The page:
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April 29, 2009

NBA playoffs: my picks

Filed under: Uncategorized — Bradford Doolittle @ 3:34 pm

It suddenly occurred to me that I never went on record here at the site with my playoff picks. That’s a bit of an oversight, I would say. Luckily, my picks are on record in a reputable publication, so the fact that I’m posting these now can’t be dismissed with a, “Yeah, sure you picked the Mavericks.”

However, the aforementioned “reputable publication” also edited out my picks for beyond the first round, an occupational hazard for those who work in that medium. So without too much elaboration, here’s how I saw the playoffs unfolding:

FIRST ROUND

  • Cleveland vs. Detroit: No way Cleveland loses a game in this series. No way. As such, Detroit’s six-year streak of reaching the conference finals is finally at an end. Cavaliers in four.
  • Atlanta vs. Miami: It’s hard to see Miami overcoming Atlanta’s homecourt advantage. A year from now, the growing Heat will have left Atlanta in its dust. Not this time around, though. Atlanta in six.
  • Orlando vs. Philadelphia: I think Philly can steal a game or two just as they did in its first-round matchup last season against Detroit. For a team that is almost exactly average, that’s about as good as the 76ers can hope for. Orlando in five.
  • Boston vs. Chicago: More competitive than it would have been had Garnett been healthy, this is still not going to be the series where Boston is dethroned. The Celtics have the edge in experience, defense and consistency. Boston in five.
  • LA Lakers vs. Utah: The Lakers may be challenged before the finals, but it won’t be in this one. This just hasn’t been Utah’s year. Lakers in five.
  • Portland vs. Houston: The Rockets are cursed in their recent first-round matchups. Portland is too deep, too athletic and is peaking at the right time. Portland in seven.
  • San Antonio vs. Dallas: It’s probably a mistake to count out a Gregg Popovich team this early in the playoffs, but this just seems like a matchup of teams headed in different directions. Because the overall indicators are so close, recent performance hold sway in this case. Mavericks in six.
  • Denver vs. New Orleans: The Nuggets have got to be one of the most unsung two-seeds in recent memory. No one is giving them a shot to make a deep run in the postseason and plenty of pundits are picking the Hornets in this series. The Nuggets aren’t really the second-best team in the West, but they are good enough to win this series, especially with homecourt in their hip pockets. Nuggets in six.

CONFERENCE SEMIFINALS

  • Cleveland vs. Atlanta: No chance for Atlanta, but a second-round appearance is a nice season for the Hawks. (Cavs in four)
  • Boston vs. Orlando: The Kevin Garnett injury tips the scales in what would have been a great series. Could be one anyway. (Magic in six)
  • LA Lakers vs. Portland: Great matchup, but comes one season too soon for Portland. (Lakers in six)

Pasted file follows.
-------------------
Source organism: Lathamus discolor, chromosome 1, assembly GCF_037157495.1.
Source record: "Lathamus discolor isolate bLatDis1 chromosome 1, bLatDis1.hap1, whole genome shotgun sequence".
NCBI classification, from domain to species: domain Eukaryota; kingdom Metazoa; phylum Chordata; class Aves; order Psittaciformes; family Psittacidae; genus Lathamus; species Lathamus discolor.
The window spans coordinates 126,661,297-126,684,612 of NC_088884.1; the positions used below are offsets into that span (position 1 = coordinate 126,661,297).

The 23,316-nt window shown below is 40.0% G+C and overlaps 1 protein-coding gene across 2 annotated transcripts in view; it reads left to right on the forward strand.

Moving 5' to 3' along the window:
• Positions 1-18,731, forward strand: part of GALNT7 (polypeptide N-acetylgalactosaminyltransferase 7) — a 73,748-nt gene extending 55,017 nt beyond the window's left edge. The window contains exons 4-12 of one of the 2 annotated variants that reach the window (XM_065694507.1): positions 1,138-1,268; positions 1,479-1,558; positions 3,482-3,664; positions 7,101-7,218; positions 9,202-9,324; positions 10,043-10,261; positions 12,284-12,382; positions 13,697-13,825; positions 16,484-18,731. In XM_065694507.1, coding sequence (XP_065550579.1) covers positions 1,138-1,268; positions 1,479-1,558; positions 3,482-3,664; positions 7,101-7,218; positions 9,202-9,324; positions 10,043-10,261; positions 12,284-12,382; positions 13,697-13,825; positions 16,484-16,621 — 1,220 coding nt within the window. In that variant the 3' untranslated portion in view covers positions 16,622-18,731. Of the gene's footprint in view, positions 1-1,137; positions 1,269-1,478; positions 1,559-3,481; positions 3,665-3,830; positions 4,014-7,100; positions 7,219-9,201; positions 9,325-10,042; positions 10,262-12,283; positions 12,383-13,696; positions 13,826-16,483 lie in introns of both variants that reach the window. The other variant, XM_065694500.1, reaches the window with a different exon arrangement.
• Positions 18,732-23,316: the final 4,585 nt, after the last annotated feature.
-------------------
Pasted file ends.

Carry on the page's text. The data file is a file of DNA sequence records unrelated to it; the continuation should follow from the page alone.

• Denver vs. Dallas: This is what a high seed can do for a team. (Nuggets in seven)

CONFERENCE FINALS

  • Cleveland vs. Orlando: Not the matchup we expected, but will be plenty of fun anyway. (Cavs in five)
  • LA Lakers vs. Denver: A letdown. (Lakers in four)

NBA FINALS

  • Cleveland vs. LA Lakers: The Cavaliers won only one more game than the Lakers in the regular season, but most numerically-based rankings have the Cavaliers anywhere from four to six games better than the Lakers. This has the potential to be an iconic matchup at the Bird/Magic level. (Cavaliers in six)

April 27, 2009

Hot Rod is going to cool his wheels

Filed under: Uncategorized — Bradford Doolittle @ 6:26 pm

Sad note from the NBA today, where iconic Jazz broadcaster Hot Rod Hundley announced that he is going to retire after the end of the current season. That means tonight could mark his swan song behind the microphone.

There are a group of displaced NBA fans such as myself and my younger brother, that got into the league when satellite signals were ripe for the picking and the dishes were the size of a flying saucer. Back then, most teams relied on a single voice for play-by-play to do both radio and television in a simulcast. As such, you could really “listen” to a game while you were watching it and these voices invariably became the prism through which you came to know each team. For us, the Hot Rod was the Jazz, before Karl Malone, before John Stockton, even before Pete Maravich.

He’ll be missed. The Jazz went away from simulcasting a few years back, so Hot Rod was only on the radio and the new generation of League Pass subscribers never got to know him. Every once in awhile, I’d still fire up the Jazz radio broadcast from the Audio Pass, but it wasn’t synched with the video. Still, it was always good to hear an old friend.

The old school simulcasters are pretty much gone. The days of Jim Durham calling the Bulls, Chick Hearn the Lakers, Kevin Callabro the Sonics, among others, are behind us. In their place are a different breed of play-by-play announcers, more intent on offering commentary and exchanging banter with their color analysts than describing the action. The Jazz are still in good shape as Craig Bolerjack, who took over TV duties from Hundley, is one of the best in the business.

Still, there are few that had or will have the flair of Hot Rod Hundley. They just don’t make ’em like that anymore.

April 24, 2009

A Tale of Two Knees

Filed under: Uncategorized — Kevin Pelton @ 1:08 am

I’ve yet to touch on either of this week’s two major knee injuries. The first was suffered by Boston Celtics big man Leon Powe, who tore his left ACL and meniscus in Monday’s Game 2 against Chicago. While the Celtics hardly missed Powe in tonight’s lopsided win at the United Center, they will before this postseason is over. Glen Davis has had a strong postseason, but in my book Powe was the best of the non-Kevin Garnett Boston power forwards. Certainly, he provides the most scoring punch. Also, there’s an issue of sheer depth with Garnett and Powe both sidelined. Brian Scalabrine made his return to the lineup Thursday to help alleviate that somewhat.